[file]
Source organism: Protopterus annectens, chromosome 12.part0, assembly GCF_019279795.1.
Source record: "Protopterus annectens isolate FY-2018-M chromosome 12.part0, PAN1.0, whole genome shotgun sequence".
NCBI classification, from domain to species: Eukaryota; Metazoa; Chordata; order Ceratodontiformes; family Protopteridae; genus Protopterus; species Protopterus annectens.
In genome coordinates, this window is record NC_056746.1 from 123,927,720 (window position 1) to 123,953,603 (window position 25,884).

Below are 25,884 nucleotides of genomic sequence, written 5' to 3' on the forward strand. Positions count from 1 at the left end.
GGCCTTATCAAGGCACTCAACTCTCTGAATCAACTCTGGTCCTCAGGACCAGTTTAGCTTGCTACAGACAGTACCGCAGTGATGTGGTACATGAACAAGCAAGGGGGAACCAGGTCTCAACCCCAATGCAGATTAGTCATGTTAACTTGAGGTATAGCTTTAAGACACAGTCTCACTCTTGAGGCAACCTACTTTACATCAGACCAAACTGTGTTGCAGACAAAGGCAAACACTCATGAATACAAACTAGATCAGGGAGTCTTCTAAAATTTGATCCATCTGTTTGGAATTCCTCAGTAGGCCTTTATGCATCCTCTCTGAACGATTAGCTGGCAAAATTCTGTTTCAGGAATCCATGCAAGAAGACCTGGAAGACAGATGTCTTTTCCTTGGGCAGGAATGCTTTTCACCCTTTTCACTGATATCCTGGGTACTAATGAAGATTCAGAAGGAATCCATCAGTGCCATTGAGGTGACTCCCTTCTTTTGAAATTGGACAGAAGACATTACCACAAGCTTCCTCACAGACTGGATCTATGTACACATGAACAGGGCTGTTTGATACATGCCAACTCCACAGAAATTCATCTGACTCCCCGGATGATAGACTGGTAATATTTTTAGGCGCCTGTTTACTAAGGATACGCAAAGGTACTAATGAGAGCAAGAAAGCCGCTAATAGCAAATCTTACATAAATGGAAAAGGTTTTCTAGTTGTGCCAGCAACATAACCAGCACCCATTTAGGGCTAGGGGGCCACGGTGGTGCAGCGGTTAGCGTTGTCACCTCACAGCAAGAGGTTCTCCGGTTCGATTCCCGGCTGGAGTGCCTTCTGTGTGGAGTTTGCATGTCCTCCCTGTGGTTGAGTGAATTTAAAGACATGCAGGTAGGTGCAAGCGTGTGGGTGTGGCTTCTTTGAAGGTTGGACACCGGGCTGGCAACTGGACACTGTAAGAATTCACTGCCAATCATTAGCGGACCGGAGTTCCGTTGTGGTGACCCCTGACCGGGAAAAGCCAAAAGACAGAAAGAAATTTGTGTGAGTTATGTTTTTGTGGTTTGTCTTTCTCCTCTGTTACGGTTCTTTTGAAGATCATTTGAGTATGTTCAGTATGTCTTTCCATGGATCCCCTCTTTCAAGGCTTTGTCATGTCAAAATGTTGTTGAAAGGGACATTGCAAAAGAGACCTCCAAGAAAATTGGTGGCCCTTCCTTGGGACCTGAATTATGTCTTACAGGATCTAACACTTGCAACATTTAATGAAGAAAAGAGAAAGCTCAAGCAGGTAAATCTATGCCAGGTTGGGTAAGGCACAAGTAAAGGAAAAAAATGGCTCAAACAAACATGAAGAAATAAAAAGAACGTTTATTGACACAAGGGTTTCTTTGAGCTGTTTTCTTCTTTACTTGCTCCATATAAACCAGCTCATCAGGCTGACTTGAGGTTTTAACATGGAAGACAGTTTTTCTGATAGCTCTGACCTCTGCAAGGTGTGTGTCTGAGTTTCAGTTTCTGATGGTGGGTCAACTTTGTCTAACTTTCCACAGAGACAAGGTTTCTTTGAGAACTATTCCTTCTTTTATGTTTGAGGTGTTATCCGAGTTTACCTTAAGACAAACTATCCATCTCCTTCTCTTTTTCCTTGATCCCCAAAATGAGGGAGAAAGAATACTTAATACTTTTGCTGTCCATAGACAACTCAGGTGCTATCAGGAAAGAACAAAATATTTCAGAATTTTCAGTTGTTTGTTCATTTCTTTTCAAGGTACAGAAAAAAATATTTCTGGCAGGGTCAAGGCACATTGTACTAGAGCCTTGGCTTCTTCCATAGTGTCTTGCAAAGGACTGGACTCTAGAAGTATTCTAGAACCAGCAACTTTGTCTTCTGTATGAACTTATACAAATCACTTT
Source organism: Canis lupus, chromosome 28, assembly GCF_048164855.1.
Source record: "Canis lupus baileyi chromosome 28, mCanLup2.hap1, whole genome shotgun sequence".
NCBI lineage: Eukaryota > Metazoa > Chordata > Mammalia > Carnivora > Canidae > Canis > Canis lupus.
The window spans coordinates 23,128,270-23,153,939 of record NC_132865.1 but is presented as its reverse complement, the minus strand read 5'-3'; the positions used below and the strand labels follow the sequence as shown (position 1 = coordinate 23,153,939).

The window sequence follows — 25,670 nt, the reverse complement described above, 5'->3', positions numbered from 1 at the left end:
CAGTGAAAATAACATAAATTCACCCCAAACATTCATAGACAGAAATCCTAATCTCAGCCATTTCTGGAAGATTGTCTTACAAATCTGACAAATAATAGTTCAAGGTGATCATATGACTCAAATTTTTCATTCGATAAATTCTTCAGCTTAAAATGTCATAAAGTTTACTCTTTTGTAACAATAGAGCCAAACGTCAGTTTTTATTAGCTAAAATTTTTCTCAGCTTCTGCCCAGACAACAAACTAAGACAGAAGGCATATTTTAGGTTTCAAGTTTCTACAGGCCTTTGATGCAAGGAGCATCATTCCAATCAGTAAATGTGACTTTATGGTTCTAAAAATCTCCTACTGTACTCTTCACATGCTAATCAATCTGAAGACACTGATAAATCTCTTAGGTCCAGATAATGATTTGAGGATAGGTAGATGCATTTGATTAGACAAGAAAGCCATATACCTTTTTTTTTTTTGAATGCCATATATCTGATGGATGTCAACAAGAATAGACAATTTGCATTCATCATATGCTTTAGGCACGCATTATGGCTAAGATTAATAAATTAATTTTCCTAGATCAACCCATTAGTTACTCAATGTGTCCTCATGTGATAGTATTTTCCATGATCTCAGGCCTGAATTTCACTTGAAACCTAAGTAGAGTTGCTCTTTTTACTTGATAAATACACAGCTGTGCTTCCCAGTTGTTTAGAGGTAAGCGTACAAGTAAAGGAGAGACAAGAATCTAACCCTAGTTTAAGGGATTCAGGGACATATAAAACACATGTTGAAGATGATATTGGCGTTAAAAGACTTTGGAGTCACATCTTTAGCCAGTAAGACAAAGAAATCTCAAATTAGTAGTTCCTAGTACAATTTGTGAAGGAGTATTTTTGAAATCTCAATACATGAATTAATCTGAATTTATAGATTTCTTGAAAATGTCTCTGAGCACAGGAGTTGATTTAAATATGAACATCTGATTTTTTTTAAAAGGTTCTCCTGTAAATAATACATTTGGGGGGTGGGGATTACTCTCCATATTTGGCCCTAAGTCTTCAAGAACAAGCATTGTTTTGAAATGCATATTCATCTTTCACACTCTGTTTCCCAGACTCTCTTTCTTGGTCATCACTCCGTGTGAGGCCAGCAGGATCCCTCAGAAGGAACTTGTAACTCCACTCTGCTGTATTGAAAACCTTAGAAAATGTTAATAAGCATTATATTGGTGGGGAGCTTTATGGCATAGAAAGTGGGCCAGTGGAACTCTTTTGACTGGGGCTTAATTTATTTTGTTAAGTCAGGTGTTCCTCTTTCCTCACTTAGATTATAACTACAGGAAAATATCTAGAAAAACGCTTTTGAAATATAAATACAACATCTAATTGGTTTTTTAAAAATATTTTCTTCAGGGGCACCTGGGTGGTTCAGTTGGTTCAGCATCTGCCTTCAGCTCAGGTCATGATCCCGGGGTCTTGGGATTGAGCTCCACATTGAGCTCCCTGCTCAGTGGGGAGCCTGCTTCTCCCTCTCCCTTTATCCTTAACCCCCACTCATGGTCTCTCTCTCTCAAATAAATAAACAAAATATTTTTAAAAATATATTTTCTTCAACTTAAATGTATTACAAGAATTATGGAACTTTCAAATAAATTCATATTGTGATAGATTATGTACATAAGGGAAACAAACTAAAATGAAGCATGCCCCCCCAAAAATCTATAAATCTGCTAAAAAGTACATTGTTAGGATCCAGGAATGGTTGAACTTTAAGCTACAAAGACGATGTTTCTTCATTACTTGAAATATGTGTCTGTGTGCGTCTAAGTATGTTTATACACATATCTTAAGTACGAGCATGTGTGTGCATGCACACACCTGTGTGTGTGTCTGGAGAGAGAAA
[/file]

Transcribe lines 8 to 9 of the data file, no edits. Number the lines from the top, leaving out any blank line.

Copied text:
Source record: "Canis lupus baileyi chromosome 28, mCanLup2.hap1, whole genome shotgun sequence".
NCBI lineage: Eukaryota > Metazoa > Chordata > Mammalia > Carnivora > Canidae > Canis > Canis lupus.